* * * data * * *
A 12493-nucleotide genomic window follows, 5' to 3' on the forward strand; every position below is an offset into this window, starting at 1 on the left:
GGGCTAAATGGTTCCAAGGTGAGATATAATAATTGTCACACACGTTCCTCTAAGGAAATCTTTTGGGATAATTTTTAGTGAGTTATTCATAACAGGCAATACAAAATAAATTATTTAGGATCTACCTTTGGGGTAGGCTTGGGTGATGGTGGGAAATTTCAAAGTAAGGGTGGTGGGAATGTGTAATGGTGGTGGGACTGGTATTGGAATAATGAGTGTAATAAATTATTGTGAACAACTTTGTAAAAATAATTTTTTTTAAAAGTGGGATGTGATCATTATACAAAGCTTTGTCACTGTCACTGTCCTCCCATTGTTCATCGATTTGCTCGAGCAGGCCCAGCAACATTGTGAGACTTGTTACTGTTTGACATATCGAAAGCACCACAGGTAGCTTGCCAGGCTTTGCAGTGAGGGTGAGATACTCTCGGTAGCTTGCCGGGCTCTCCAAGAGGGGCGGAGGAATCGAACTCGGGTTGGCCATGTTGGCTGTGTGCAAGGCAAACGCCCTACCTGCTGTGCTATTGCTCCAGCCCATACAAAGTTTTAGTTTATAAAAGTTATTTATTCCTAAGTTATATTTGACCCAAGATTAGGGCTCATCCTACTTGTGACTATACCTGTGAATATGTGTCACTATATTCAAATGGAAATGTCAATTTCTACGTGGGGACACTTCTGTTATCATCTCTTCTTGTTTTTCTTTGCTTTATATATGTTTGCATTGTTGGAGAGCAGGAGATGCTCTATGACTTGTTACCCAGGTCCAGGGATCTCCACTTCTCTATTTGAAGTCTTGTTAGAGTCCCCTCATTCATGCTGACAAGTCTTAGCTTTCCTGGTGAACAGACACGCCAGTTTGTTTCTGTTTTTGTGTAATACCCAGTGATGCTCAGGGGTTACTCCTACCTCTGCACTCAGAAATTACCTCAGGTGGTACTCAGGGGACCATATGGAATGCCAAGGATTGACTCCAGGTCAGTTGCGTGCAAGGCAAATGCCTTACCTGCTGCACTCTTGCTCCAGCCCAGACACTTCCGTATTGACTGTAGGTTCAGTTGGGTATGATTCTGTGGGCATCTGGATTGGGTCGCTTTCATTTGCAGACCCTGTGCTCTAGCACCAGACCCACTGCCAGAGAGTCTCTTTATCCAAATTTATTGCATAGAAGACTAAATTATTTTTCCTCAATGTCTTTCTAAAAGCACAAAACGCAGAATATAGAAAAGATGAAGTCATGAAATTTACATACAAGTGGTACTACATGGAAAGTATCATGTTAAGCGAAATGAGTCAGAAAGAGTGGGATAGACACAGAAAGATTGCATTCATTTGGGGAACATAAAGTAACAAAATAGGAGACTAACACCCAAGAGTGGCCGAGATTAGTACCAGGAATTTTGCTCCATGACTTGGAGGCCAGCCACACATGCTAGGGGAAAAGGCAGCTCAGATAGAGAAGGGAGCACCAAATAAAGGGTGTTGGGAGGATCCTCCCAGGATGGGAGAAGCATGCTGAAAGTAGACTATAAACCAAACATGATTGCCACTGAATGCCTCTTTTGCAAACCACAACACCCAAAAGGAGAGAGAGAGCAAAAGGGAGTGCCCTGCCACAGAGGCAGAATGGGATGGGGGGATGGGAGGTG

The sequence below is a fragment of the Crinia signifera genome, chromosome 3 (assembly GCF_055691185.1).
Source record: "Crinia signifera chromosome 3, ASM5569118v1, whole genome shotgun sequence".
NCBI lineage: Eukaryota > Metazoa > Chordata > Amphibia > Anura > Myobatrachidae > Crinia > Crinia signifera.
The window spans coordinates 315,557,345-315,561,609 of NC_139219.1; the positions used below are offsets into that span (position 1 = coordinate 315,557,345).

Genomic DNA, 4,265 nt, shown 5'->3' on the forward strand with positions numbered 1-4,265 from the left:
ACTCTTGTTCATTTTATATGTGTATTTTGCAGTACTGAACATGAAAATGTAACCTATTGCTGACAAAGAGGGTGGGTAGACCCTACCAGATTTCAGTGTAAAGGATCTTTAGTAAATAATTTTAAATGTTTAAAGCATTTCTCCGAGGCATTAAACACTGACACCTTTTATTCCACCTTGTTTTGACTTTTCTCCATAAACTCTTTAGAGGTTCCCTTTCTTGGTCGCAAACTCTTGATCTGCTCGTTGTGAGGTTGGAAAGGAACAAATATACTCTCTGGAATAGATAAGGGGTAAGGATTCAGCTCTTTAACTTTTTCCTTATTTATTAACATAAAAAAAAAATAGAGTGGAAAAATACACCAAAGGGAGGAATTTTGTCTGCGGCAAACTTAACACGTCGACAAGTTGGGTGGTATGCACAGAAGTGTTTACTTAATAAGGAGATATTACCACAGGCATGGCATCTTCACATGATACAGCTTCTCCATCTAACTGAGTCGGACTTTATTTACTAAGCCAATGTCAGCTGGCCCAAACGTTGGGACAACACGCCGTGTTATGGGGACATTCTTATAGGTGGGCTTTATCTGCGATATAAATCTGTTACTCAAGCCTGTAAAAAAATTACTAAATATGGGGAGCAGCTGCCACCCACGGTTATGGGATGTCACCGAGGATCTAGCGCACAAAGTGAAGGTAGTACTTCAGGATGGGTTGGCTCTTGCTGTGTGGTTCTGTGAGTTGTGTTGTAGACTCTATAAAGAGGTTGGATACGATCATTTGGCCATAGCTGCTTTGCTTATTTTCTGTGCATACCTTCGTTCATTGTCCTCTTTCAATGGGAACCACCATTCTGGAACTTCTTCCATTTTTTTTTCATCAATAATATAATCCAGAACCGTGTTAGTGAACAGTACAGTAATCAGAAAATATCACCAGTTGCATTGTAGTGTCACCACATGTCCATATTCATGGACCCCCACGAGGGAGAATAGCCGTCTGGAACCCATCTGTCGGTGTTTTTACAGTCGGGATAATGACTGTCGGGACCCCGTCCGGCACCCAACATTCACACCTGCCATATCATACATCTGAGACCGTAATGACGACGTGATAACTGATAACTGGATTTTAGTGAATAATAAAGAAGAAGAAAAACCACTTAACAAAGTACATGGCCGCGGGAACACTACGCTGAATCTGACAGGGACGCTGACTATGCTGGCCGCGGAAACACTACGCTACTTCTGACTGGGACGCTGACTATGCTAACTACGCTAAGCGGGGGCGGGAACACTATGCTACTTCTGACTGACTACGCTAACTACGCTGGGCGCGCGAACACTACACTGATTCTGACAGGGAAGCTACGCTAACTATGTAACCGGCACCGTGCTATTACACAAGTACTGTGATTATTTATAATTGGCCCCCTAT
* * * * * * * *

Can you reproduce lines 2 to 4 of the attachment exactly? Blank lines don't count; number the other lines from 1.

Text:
GGGCTAAATGGTTCCAAGGTGAGATATAATAATTGTCACACACGTTCCTCTAAGGAAATCTTTTGGGATAATTTTTAGTGAGTTATTCATAACAGGCAATACAAAATAAATTATTTAGGATCTACCTTTGGGGTAGGCTTGGGTGATGGTGGGAAATTTCAAAGTAAGGGTGGTGGGAATGTGTAATGGTGGTGGGACTGGTATTGGAATAATGAGTGTAATAAATTATTGTGAACAACTTTGTAAAAATAATTTTTTTTAAAAGTGGGATGTGATCATTATACAAAGCTTTGTCACTGTCACTGTCCTCCCATTGTTCATCGATTTGCTCGAGCAGGCCCAGCAACATTGTGAGACTTGTTACTGTTTGACATATCGAAAGCACCACAGGTAGCTTGCCAGGCTTTGCAGTGAGGGTGAGATACTCTCGGTAGCTTGCCGGGCTCTCCAAGAGGGGCGGAGGAATCGAACTCGGGTTGGCCATGTTGGCTGTGTGCAAGGCAAACGCCCTACCTGCTGTGCTATTGCTCCAGCCCATACAAAGTTTTAGTTTATAAAAGTTATTTATTCCTAAGTTATATTTGACCCAAGATTAGGGCTCATCCTACTTGTGACTATACCTGTGAATATGTGTCACTATATTCAAATGGAAATGTCAATTTCTACGTGGGGACACTTCTGTTATCATCTCTTCTTGTTTTTCTTTGCTTTATATATGTTTGCATTGTTGGAGAGCAGGAGATGCTCTATGACTTGTTACCCAGGTCCAGGGATCTCCACTTCTCTATTTGAAGTCTTGTTAGAGTCCCCTCATTCATGCTGACAAGTCTTAGCTTTCCTGGTGAACAGACACGCCAGTTTGTTTCTGTTTTTGTGTAATACCCAGTGATGCTCAGGGGTTACTCCTACCTCTGCACTCAGAAATTACCTCAGGTGGTACTCAGGGGACCATATGGAATGCCAAGGATTGACTCCAGGTCAGTTGCGTGCAAGGCAAATGCCTTACCTGCTGCACTCTTGCTCCAGCCCAGACACTTCCGTATTGACTGTAGGTTCAGTTGGGTATGATTCTGTGGGCATCTGGATTGGGTCGCTTTCATTTGCAGACCCTGTGCTCTAGCACCAGACCCACTGCCAGAGAGTCTCTTTATCCAAATTTATTGCATAGAAGACTAAATTATTTTTCCTCAATGTCTTTCTAAAAGCACAAAACGCAGAATATAGAAAAGATGAAGTCATGAAATTTACATACAAGTGGTACTACATGGAAAGTATCATGTTAAGCGAAATGAGTCAGAAAGAGTGGGATAGACACAGAAAGATTGCATTCATTTGGGGAACATAAAGTAACAAAATAGGAGACTAACACCCAAGAGTGGCCGAGATTAGTACCAGGAATTTTGCTCCATGACTTGGAGGCCAGCCACACATGCTAGGGGAAAAGGCAGCTCAGATAGAGAAGGGAGCACCAAATAAAGGGTGTTGGGAGGATCCTCCCAGGATGGGAGAAGCATGCTGAAAGTAGACTATAAACCAAACATGATTGCCACTGAATGCCTCTTTTGCAAACCACAACACCCAAAAGGAGAGAGAGAGCAAAAGGGAGTGCCCTGCCACAGAGGCAGAATGGGATGGGGGGATGGGAGGTG

The sequence below is a fragment of the Crinia signifera genome, chromosome 3 (assembly GCF_055691185.1).
Source record: "Crinia signifera chromosome 3, ASM5569118v1, whole genome shotgun sequence".